The adoption of electric vehicles is slowly growing in India and rating agency CRISIL estimates that electric vehicles present an opportunity of nearly Rs 3 lakh crore over the next five years to 2025-26.
Opportunities include potential revenue of around Rs 1.5 lakh crore on vehicle segments for original equipment manufacturers (OEMs) as well as component manufacturers and Rs 90,000 crore in the form of payouts for vehicle financials, with shared mobility and insurance accounting for the balance, CRISIS said.
The demand for electric vehicles is increasing in the country; electric two-wheelers are the main drivers. The latest data points to a three-fold increase in total sales in the fiscal year ending March 2022, albeit from a low base. According to the Federation of Automobile Dealers Associations, in the last fiscal year, total retail sales of electric vehicles reached 4.29 lakh units, compared to around 1.35 lakh units in 2020-2021.
Over the next few years, the demand for electric vehicles is expected to increase further, given high fuel prices and the rising cost of internal combustion engine (ICE) vehicles. Government support for electric vehicles through various programs also plays a huge role in promoting the adoption of electric vehicles, CRISIL noted.
Fuel prices rose sharply due to soaring crude oil prices in the context of the Russian invasion of Ukraine; gasoline, for example, reached Rs 120 per liter in Mumbai.
The continued rise in fuel prices will only make electric vehicles more attractive. CRISIL’s cost of ownership analysis indicates that electric two- and three-wheelers have already reached parity with ICE vehicles last year, even when they travel only 6,000 km and 20,000 km respectively. Because of this parity in ownership costs, even without subsidies, electric two-wheelers and three-wheelers will be in demand by 2026, CRISIL executives said.
“Given improved cost parity and the government’s focus on vehicle electrification, we shouldn’t be surprised if EV penetration reaches 15% in two-wheelers, 25 -30% in three-wheelers and 5% in cars and buses by FY2026 in terms of vehicle sales,” said Hemal Thakkar, Director of CRISIL.
While sales are only expected to increase, the overall base, especially in passenger vehicles, is expected to remain low compared to their ICE counterparts even after five years, due to various issues such as high initial purchase cost , range anxiety, resale and service uncertainty, and limited charging infrastructure.
Several recently reported incidents of burning electric two-wheelers will also reduce appetite in the short term, according to CRISIL executives.
“From an immediate point of view, there could be a perception that could be developed that the safety of these vehicles is not,” Thakkar said.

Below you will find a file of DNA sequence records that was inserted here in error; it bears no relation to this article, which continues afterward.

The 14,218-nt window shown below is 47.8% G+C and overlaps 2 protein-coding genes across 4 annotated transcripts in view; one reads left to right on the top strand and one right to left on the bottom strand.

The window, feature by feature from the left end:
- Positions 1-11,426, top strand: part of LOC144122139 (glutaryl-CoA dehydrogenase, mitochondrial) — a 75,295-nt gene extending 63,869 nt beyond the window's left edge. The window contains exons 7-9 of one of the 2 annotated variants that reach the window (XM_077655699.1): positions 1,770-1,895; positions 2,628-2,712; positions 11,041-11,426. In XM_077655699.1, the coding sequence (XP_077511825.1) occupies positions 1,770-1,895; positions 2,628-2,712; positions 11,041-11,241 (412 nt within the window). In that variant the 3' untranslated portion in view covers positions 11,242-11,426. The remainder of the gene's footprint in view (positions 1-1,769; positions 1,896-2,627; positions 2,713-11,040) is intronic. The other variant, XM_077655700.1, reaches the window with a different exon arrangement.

In recent days, electric two-wheelers from different manufacturers, including Ola Electric, Okinawa, Pure EV and Jitendra Electric, catching fire have been reported in different cities. The union government, for its part, has already appointed a team to investigate these fire incidents. CRISIL leaders say a proper investigation will only determine the root cause of these incidents.
These instances of vehicles catching fire may have a short-term negative impact, but there is unlikely to be a long-term effect, Thakkar said.
These incidents may well lead people to the established two-wheeler players, who have long commanded a trust.
“With these increasing fire incidents, especially with regards to startups etc., we will definitely see the customer mindset shift more towards traditional original equipment manufacturers (OEMs) as per example Hero or a Honda or TVS or Bajaj, because they have developed reliability in the market,” Thakkar said.
Since the manufacture of electric vehicles, especially two-wheelers, requires few parts compared to their ICE counterparts, many companies have entered this field in recent years. But, over the next few years, this industry should consolidate.
“This is the initial phase, where people are taking advantage of market opportunities and there will be an increasing proliferation of electric two- and three-wheelers. As the market matures, companies that will have volumes weaker, managing the scale of operations and services is going to be very difficult. Therefore, we see that there will be a definite consolidation in the industry. Over the next four to five years, you will see this happening at a much faster pace,” Thakkar said.
As electric vehicle sales increase over the next few years, several new business models such as battery as a service, public charging stations, shared mobility and last mile distribution of goods through the micro-rentals of electric vehicles are likely to emerge, feels CRISIL.